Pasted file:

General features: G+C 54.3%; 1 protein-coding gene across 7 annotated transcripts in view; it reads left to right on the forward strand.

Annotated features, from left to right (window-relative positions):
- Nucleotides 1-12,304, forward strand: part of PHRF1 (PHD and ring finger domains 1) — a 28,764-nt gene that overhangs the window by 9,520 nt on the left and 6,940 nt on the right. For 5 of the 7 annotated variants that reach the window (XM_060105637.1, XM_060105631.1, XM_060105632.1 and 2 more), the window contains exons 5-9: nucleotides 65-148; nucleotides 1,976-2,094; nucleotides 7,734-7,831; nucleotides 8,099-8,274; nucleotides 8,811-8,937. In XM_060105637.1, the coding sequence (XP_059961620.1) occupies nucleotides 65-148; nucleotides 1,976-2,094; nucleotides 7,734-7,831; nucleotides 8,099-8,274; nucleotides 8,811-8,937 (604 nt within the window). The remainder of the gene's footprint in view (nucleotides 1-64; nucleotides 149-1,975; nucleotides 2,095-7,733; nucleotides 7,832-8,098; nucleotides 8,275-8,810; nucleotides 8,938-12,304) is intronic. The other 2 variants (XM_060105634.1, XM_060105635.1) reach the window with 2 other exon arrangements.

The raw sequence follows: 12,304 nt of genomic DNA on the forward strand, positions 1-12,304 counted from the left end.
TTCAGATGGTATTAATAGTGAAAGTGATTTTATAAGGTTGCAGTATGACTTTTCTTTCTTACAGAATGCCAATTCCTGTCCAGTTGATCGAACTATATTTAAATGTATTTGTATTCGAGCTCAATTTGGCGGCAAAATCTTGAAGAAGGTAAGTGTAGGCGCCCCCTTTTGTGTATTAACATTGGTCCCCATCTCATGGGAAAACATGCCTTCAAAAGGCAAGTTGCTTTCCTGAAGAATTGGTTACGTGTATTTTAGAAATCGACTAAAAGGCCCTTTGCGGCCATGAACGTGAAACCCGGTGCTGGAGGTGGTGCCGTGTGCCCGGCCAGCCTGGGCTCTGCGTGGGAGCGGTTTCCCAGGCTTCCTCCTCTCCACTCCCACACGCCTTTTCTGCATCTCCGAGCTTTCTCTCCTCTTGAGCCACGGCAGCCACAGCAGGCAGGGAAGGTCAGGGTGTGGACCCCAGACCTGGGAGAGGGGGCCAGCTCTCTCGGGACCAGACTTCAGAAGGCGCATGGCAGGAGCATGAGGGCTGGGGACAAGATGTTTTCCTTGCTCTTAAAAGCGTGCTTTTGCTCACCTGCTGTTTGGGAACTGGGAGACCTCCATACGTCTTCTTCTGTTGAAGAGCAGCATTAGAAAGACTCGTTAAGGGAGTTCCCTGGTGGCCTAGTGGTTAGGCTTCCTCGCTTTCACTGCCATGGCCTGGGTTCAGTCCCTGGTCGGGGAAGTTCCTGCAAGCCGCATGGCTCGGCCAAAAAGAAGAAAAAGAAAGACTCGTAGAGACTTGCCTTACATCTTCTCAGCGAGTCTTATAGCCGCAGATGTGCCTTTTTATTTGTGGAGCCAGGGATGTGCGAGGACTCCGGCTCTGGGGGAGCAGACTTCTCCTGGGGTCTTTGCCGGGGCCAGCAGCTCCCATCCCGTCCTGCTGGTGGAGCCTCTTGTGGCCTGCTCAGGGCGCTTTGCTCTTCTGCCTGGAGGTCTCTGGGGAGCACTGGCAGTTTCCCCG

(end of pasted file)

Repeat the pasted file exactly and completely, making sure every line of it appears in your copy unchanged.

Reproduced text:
General features: G+C 54.3%; 1 protein-coding gene across 7 annotated transcripts in view; it reads left to right on the forward strand.

Annotated features, from left to right (window-relative positions):
- Nucleotides 1-12,304, forward strand: part of PHRF1 (PHD and ring finger domains 1) — a 28,764-nt gene that overhangs the window by 9,520 nt on the left and 6,940 nt on the right. For 5 of the 7 annotated variants that reach the window (XM_060105637.1, XM_060105631.1, XM_060105632.1 and 2 more), the window contains exons 5-9: nucleotides 65-148; nucleotides 1,976-2,094; nucleotides 7,734-7,831; nucleotides 8,099-8,274; nucleotides 8,811-8,937. In XM_060105637.1, the coding sequence (XP_059961620.1) occupies nucleotides 65-148; nucleotides 1,976-2,094; nucleotides 7,734-7,831; nucleotides 8,099-8,274; nucleotides 8,811-8,937 (604 nt within the window). The remainder of the gene's footprint in view (nucleotides 1-64; nucleotides 149-1,975; nucleotides 2,095-7,733; nucleotides 7,832-8,098; nucleotides 8,275-8,810; nucleotides 8,938-12,304) is intronic. The other 2 variants (XM_060105634.1, XM_060105635.1) reach the window with 2 other exon arrangements.

The raw sequence follows: 12,304 nt of genomic DNA on the forward strand, positions 1-12,304 counted from the left end.
TTCAGATGGTATTAATAGTGAAAGTGATTTTATAAGGTTGCAGTATGACTTTTCTTTCTTACAGAATGCCAATTCCTGTCCAGTTGATCGAACTATATTTAAATGTATTTGTATTCGAGCTCAATTTGGCGGCAAAATCTTGAAGAAGGTAAGTGTAGGCGCCCCCTTTTGTGTATTAACATTGGTCCCCATCTCATGGGAAAACATGCCTTCAAAAGGCAAGTTGCTTTCCTGAAGAATTGGTTACGTGTATTTTAGAAATCGACTAAAAGGCCCTTTGCGGCCATGAACGTGAAACCCGGTGCTGGAGGTGGTGCCGTGTGCCCGGCCAGCCTGGGCTCTGCGTGGGAGCGGTTTCCCAGGCTTCCTCCTCTCCACTCCCACACGCCTTTTCTGCATCTCCGAGCTTTCTCTCCTCTTGAGCCACGGCAGCCACAGCAGGCAGGGAAGGTCAGGGTGTGGACCCCAGACCTGGGAGAGGGGGCCAGCTCTCTCGGGACCAGACTTCAGAAGGCGCATGGCAGGAGCATGAGGGCTGGGGACAAGATGTTTTCCTTGCTCTTAAAAGCGTGCTTTTGCTCACCTGCTGTTTGGGAACTGGGAGACCTCCATACGTCTTCTTCTGTTGAAGAGCAGCATTAGAAAGACTCGTTAAGGGAGTTCCCTGGTGGCCTAGTGGTTAGGCTTCCTCGCTTTCACTGCCATGGCCTGGGTTCAGTCCCTGGTCGGGGAAGTTCCTGCAAGCCGCATGGCTCGGCCAAAAAGAAGAAAAAGAAAGACTCGTAGAGACTTGCCTTACATCTTCTCAGCGAGTCTTATAGCCGCAGATGTGCCTTTTTATTTGTGGAGCCAGGGATGTGCGAGGACTCCGGCTCTGGGGGAGCAGACTTCTCCTGGGGTCTTTGCCGGGGCCAGCAGCTCCCATCCCGTCCTGCTGGTGGAGCCTCTTGTGGCCTGCTCAGGGCGCTTTGCTCTTCTGCCTGGAGGTCTCTGGGGAGCACTGGCAGTTTCCCCG